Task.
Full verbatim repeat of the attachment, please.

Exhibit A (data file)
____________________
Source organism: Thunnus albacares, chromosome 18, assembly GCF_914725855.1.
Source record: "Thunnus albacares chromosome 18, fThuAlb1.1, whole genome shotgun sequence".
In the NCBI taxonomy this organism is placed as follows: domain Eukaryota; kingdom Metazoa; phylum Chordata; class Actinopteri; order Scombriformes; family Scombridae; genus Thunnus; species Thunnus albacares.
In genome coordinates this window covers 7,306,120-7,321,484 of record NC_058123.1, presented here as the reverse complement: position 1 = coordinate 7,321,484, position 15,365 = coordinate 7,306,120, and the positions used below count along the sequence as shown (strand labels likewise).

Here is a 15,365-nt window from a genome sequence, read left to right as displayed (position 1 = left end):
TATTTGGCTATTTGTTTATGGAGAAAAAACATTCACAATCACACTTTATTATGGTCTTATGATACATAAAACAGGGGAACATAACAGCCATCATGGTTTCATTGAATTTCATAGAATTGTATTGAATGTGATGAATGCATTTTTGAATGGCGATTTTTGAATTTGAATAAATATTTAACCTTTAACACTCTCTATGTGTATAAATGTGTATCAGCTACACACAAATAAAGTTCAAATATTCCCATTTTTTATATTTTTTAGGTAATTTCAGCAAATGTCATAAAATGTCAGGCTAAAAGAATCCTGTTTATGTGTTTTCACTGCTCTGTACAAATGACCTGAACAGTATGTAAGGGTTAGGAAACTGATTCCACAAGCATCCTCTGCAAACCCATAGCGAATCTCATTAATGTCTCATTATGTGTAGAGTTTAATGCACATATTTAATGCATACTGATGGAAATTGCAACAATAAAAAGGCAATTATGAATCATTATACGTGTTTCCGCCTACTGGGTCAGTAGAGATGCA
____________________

Source organism: Thunnus albacares, chromosome 18, assembly GCF_914725855.1.
Source record: "Thunnus albacares chromosome 18, fThuAlb1.1, whole genome shotgun sequence".
In the NCBI taxonomy this organism is placed as follows: domain Eukaryota; kingdom Metazoa; phylum Chordata; class Actinopteri; order Scombriformes; family Scombridae; genus Thunnus; species Thunnus albacares.
In genome coordinates this window covers 7,306,120-7,321,484 of record NC_058123.1, presented here as the reverse complement: position 1 = coordinate 7,321,484, position 15,365 = coordinate 7,306,120, and the positions used below count along the sequence as shown (strand labels likewise).

Here is a 15,365-nt window from a genome sequence, read left to right as displayed (position 1 = left end):
TATTTGGCTATTTGTTTATGGAGAAAAAACATTCACAATCACACTTTATTATGGTCTTATGATACATAAAACAGGGGAACATAACAGCCATCATGGTTTCATTGAATTTCATAGAATTGTATTGAATGTGATGAATGCATTTTTGAATGGCGATTTTTGAATTTGAATAAATATTTAACCTTTAACACTCTCTATGTGTATAAATGTGTATCAGCTACACACAAATAAAGTTCAAATATTCCCATTTTTTATATTTTTTAGGTAATTTCAGCAAATGTCATAAAATGTCAGGCTAAAAGAATCCTGTTTATGTGTTTTCACTGCTCTGTACAAATGACCTGAACAGTATGTAAGGGTTAGGAAACTGATTCCACAAGCATCCTCTGCAAACCCATAGCGAATCTCATTAATGTCTCATTATGTGTAGAGTTTAATGCACATATTTAATGCATACTGATGGAAATTGCAACAATAAAAAGGCAATTATGAATCATTATACGTGTTTCCGCCTACTGGGTCAGTAGAGATGCA